I'm curious, for those of you who don't advocate strong static attacks, how do you approach exercises like kokyu ho?
In my dojo, we don't do "static" zagi kokyū hō. Instead, we have other exercises that train the same sorts of things, but they are done from shizentai with a live, attacking uke. (For those who think that a soft "wrist grab" isn't a "real" attack, well... my experience differs.)
All of the proper cutting lines found in Aiki(bu)dō can be trained in this method with far less (IME) chance of the student falling into struggling at the point of connection. In addition to cutting lines, dropping weight along a vector, proper posture, relaxing within form, and footwork, the student is also training in targeting, distance, and timing.
If a student is pretty competent at this exercise, I'll introduce a hard grip just to prove to them that - - provided they just move the way they normally do and don't buy into the game pitting their strength and tension against my strength and tension - - the effect on uke is far stronger than when uke is relaxed. Uke's own tension is a weapon against himself. The harder someone gets, the "harder" I relax.
As a contrast, I'll then have them do the same exercise with just skin-to-skin (even finger-to-finger) contact alone. It still has to be real, and uke is still alive and honest.
I just did this very thing a few weeks ago, and both uke and tori sides were quite shocked at just how much easier it was for tori and how much harder ukemi (receiving) was for uke due to his own stored tension.
For me, the trick in dealing with people who grasp very hard is that I don't try to move them. I move me. If I move me in the right way, uke's posture is destabilized. Aiki isn't something I do to
someone, but rather with
someone. There is no "no," only "yes." This realization changed me fundamentally.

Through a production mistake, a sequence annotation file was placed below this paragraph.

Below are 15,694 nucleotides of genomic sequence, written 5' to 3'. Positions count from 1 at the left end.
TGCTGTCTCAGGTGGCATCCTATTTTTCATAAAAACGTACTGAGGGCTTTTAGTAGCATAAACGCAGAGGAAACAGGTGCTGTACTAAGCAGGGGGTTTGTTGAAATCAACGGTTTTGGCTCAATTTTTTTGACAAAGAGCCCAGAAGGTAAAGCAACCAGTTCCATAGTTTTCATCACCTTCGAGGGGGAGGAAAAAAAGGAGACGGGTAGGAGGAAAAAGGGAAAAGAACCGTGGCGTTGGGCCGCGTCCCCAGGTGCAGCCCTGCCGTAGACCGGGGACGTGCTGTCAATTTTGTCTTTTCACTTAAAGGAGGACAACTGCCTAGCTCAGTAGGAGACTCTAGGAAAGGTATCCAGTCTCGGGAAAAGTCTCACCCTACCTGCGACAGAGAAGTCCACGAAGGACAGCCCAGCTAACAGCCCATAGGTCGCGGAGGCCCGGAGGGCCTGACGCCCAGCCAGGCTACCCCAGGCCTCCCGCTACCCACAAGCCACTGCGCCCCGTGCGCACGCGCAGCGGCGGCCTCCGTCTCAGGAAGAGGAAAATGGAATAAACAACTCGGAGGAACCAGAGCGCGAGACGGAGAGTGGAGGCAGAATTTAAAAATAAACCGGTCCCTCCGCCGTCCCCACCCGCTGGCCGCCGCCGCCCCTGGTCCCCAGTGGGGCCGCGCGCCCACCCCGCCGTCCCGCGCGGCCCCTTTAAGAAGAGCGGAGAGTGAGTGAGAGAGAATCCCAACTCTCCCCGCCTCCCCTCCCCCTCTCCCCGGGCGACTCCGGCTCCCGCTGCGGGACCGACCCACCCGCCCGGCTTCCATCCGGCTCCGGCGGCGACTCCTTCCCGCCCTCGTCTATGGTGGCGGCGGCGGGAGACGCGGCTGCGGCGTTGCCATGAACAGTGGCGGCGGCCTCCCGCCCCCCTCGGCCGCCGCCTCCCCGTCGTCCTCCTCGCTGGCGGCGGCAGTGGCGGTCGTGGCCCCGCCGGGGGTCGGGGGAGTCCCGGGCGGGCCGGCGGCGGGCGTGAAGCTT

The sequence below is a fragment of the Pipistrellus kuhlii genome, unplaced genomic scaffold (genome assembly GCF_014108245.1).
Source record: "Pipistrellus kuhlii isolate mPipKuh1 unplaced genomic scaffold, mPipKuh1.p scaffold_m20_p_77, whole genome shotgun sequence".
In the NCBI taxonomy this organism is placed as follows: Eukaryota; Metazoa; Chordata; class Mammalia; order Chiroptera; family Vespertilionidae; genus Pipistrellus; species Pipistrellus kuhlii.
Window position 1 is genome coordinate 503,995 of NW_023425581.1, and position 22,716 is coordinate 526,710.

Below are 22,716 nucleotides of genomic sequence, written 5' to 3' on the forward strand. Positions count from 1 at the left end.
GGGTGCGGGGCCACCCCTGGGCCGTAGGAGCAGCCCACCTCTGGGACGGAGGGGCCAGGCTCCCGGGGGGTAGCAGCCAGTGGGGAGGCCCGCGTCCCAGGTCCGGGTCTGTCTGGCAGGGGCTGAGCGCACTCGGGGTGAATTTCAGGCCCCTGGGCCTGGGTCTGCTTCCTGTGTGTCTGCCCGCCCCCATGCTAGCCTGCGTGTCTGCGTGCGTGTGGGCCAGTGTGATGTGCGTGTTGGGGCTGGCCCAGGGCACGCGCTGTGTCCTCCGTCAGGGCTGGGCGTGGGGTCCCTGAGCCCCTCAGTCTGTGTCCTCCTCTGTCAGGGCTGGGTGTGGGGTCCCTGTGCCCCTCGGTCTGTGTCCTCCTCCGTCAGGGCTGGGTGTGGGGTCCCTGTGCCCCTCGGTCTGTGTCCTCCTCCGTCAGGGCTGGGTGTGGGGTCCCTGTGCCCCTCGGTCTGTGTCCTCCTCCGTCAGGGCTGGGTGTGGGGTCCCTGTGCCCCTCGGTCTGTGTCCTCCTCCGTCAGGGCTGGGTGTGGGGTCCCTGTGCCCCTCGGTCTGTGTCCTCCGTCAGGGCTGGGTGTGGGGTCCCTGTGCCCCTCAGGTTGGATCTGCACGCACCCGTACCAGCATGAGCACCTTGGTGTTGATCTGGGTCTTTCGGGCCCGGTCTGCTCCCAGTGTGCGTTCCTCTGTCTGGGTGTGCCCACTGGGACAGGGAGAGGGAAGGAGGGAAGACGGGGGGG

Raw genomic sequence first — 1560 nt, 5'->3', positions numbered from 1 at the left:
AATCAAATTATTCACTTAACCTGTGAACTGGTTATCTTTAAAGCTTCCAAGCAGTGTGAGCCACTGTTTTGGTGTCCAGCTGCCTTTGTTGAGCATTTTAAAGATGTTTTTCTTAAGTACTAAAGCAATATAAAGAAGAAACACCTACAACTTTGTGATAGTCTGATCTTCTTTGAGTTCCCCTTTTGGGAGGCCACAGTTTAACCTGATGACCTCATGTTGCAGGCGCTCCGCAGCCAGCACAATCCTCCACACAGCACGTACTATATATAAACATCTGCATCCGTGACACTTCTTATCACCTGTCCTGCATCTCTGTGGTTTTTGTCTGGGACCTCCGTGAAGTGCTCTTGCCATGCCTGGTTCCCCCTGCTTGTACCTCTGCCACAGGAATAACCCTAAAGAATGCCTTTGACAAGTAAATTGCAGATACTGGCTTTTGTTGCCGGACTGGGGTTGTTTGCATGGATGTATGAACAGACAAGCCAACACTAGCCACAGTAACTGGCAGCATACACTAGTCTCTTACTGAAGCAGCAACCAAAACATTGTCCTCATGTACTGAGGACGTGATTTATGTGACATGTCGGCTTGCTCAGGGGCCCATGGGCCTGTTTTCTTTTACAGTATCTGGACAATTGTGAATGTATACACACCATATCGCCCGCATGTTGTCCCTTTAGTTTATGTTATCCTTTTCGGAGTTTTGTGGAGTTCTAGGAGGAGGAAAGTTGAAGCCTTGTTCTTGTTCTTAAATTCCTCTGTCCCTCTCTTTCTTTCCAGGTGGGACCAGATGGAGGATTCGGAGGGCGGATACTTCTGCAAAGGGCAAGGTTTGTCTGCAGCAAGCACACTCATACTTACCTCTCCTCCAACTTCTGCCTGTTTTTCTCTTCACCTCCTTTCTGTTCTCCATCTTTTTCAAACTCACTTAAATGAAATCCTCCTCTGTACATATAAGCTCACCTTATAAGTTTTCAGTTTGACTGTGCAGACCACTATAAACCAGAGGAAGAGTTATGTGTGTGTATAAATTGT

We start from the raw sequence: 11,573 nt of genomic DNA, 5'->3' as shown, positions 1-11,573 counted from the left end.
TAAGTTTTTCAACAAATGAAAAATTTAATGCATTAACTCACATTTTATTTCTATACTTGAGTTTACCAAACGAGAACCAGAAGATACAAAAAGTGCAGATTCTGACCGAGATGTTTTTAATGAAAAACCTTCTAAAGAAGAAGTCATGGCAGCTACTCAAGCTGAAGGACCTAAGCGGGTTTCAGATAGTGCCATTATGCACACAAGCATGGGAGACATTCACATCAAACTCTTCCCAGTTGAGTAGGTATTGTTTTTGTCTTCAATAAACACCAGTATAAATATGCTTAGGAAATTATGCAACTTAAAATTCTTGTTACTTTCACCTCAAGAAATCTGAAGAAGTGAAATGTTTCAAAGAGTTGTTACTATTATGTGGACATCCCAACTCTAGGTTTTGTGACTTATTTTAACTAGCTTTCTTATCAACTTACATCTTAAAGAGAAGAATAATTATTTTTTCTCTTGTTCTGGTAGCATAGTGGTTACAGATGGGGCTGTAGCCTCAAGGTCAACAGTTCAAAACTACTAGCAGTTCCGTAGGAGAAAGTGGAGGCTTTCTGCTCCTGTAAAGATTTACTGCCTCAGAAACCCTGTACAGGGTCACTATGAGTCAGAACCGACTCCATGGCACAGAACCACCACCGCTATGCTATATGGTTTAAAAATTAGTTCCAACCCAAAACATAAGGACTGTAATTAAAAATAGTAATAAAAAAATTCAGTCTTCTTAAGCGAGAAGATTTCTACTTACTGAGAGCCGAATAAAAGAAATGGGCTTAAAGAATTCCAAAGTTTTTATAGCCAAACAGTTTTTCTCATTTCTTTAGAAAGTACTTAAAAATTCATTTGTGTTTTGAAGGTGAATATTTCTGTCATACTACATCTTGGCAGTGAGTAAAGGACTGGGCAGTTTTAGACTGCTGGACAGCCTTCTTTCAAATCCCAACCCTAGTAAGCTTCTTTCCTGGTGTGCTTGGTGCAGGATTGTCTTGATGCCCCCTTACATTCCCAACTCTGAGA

A strong static grab is, IME, rather easy to deal with. But when someone knows what I'm trying to work on jockies around, yanking and pulling in an attempt to foil my every move... this is quite different. I generally find this activity to be waste of time and that it trains students specifically to not
do Aiki. All the student learns is that they can't do the technique. As my late friend Stan Connor once said to me, "If all you want to do is prove that I can't throw you and that you can't throw me, we might as well bow off the mat and go get a pizza."
Another issue I have with grabbing hard is that by doing so, I'm actually stopping my feet and coiling into myself (within tooi maai, no less). This type of activity does not occur in my Aikibudō (when done properly... ahem). Since I train to do Aiki 100% of the time (not just 50%), I don't do anything as uke that I don't also do as tori. At my current level of skill and experience, the only difference I can detect between the two roles is intent, initiative, and outcome.
For a bit of perspective (primarily for those who don't know me) I'm not unfamiliar with the "hard static grab" training methodology. I was a student of Iwama-ryu before move back to the US.